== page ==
• ITVI.USA
    13,670.690
    -217.880
    -1.6%
  • OTRI.USA
    22.060
    -0.040
    -0.2%
  • OTVI.USA
    13,638.790
    -223.800
    -1.6%
  • TLT.USA
    2.800
    0.000
    0%
  • TSTOPVRPM.ATLPHL
    2.480
    -0.170
    -6.4%
  • TSTOPVRPM.CHIATL
    3.070
    -0.210
    -6.4%
  • TSTOPVRPM.DALLAX
    1.370
    -0.090
    -6.2%
  • TSTOPVRPM.LAXDAL
    2.280
    -0.210
    -8.4%
  • TSTOPVRPM.PHLCHI
    1.900
    -0.070
    -3.6%
  • TSTOPVRPM.LAXSEA
    2.720
    -0.270
    -9%
  • WAIT.USA
    127.000
    0.000
    0%
  • ITVI.USA
    13,670.690
    -217.880
    -1.6%
  • OTRI.USA
    22.060
    -0.040
    -0.2%
  • OTVI.USA
    13,638.790
    -223.800
    -1.6%
  • TLT.USA
    2.800
    0.000
    0%
  • TSTOPVRPM.ATLPHL
    2.480
    -0.170
    -6.4%
  • TSTOPVRPM.CHIATL
    3.070
    -0.210
    -6.4%
  • TSTOPVRPM.DALLAX
    1.370
    -0.090
    -6.2%
  • TSTOPVRPM.LAXDAL
    2.280
    -0.210
    -8.4%
  • TSTOPVRPM.PHLCHI
    1.900
    -0.070
    -3.6%
  • TSTOPVRPM.LAXSEA
    2.720
    -0.270
    -9%
  • WAIT.USA
    127.000
    0.000
    0%
Driver issuesNewsTrucking Regulation

ArcBest: Broker costs increase to $500,000/year if owner-operators have their way

Push for transparency by OOIDA and others will lead to shippers and consumers footing the bill, company warns

Truck brokers will see a huge upswing in costs if federal regulators make a broker transparency change requested by owner-operators, according to logistics company ArcBest [NASDAQ: ARCB].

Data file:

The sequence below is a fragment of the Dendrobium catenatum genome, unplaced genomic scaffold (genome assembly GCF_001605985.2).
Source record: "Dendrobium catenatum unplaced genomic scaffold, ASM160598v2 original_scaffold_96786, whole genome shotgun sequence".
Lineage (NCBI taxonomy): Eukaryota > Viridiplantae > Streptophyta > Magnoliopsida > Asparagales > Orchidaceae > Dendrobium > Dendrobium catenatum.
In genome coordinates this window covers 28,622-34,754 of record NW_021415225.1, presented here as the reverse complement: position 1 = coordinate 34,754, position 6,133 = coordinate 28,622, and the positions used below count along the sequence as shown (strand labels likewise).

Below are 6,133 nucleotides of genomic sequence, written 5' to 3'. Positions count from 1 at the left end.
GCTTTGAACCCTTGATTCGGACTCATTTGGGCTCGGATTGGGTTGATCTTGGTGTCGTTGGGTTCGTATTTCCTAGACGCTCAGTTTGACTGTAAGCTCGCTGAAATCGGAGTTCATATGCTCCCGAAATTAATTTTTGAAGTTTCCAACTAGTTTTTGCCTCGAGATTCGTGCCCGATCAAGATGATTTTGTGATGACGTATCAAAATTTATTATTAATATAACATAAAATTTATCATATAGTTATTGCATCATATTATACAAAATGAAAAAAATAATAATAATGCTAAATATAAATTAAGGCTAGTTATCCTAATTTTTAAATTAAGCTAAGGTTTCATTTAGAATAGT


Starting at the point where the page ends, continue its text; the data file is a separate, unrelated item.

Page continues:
Barney Long, deputy general counsel for the Fort Smith, Arkansas-based company, told the Federal Motor Carrier Safety Administration (FMCSA) that the revisions being sought by the Owner-Operator Independent Drivers Association (OOIDA) will increase equipment, software programming and personnel costs to at least $500,000 annually for every broker. Brokers, in turn, will look to the market to recover those costs.

“Essentially, any benefits received from carriers in modifying [the regulation] will result in a substantial detriment to shippers, consignees and consumers and most likely to carriers as well,” Long warned in a letter filed last week with the FMCSA.

The FMCSA in August agreed to consider a petition filed by OOIDA in May to improve broker transparency by:

  • Requiring brokers to automatically provide an electronic copy of each transaction record within 48 hours after the contractual service has been completed